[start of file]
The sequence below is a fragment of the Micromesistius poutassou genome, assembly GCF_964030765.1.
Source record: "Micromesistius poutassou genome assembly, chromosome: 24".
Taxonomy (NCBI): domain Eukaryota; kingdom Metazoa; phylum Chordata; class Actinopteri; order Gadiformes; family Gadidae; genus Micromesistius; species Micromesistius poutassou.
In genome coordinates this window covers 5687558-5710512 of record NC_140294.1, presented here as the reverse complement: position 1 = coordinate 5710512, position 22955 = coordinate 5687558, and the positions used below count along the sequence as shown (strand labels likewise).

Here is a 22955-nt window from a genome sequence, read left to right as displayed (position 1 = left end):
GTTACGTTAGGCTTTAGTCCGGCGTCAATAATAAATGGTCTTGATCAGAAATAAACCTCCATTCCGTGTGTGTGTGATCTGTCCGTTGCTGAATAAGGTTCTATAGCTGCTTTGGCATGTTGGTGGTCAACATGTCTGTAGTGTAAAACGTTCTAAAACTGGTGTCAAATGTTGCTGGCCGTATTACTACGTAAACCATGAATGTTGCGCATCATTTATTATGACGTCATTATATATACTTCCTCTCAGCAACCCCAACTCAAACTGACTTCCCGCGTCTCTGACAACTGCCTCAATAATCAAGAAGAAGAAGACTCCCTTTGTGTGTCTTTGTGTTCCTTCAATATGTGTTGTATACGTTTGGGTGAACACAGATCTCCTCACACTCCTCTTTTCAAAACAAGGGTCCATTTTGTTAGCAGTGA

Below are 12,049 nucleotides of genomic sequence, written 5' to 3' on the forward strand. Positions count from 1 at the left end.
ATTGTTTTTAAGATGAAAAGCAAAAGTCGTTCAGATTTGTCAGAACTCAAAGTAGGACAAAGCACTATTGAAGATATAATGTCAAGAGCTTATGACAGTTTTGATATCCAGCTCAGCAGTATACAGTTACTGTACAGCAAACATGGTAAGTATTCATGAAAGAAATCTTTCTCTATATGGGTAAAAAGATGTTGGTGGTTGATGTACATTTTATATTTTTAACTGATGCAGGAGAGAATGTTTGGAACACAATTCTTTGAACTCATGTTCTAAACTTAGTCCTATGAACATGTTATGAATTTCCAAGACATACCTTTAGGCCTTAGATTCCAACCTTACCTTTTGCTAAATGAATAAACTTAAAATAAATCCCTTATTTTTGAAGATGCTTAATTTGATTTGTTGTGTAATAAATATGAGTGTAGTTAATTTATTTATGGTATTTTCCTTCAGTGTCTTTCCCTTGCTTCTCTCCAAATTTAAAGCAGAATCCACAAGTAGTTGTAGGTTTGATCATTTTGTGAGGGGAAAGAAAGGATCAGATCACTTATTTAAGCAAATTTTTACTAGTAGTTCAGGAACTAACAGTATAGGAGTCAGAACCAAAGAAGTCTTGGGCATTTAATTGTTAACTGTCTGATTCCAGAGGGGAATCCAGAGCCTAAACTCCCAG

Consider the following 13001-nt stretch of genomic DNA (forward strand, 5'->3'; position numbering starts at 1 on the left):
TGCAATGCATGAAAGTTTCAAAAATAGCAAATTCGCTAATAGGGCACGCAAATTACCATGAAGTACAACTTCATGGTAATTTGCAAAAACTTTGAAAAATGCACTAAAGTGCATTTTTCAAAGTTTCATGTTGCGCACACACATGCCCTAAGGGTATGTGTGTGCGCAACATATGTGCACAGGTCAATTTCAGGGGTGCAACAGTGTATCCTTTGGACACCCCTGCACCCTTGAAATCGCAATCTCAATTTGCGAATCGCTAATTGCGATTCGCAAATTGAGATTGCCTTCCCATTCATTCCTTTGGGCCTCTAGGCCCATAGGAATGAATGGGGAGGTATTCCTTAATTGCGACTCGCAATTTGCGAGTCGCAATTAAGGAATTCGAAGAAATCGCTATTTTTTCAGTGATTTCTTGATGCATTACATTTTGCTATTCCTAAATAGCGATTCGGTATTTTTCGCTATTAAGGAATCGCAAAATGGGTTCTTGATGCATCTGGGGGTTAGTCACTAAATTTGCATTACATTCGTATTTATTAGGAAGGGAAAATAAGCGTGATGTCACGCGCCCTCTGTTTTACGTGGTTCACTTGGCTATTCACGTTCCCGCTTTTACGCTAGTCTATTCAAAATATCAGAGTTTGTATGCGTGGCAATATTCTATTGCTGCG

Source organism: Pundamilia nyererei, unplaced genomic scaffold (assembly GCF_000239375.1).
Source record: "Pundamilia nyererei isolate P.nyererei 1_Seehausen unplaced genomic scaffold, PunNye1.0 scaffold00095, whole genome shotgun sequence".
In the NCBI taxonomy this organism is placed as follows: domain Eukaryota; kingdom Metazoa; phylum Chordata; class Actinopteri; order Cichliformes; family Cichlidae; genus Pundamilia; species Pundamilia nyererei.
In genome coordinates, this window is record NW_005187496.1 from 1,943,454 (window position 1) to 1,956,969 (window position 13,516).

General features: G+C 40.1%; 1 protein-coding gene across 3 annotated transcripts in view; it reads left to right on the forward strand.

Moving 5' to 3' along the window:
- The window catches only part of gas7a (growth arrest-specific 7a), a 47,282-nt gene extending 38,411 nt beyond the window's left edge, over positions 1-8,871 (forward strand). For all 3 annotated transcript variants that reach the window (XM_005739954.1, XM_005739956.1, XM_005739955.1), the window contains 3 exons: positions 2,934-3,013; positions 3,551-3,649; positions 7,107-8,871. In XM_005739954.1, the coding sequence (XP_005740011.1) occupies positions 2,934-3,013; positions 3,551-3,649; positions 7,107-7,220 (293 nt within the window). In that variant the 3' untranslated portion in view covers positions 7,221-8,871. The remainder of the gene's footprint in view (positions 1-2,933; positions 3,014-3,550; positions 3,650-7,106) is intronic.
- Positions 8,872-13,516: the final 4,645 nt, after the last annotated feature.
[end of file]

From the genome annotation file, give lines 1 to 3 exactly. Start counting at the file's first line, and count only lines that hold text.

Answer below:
The sequence below is a fragment of the Micromesistius poutassou genome, assembly GCF_964030765.1.
Source record: "Micromesistius poutassou genome assembly, chromosome: 24".
Taxonomy (NCBI): domain Eukaryota; kingdom Metazoa; phylum Chordata; class Actinopteri; order Gadiformes; family Gadidae; genus Micromesistius; species Micromesistius poutassou.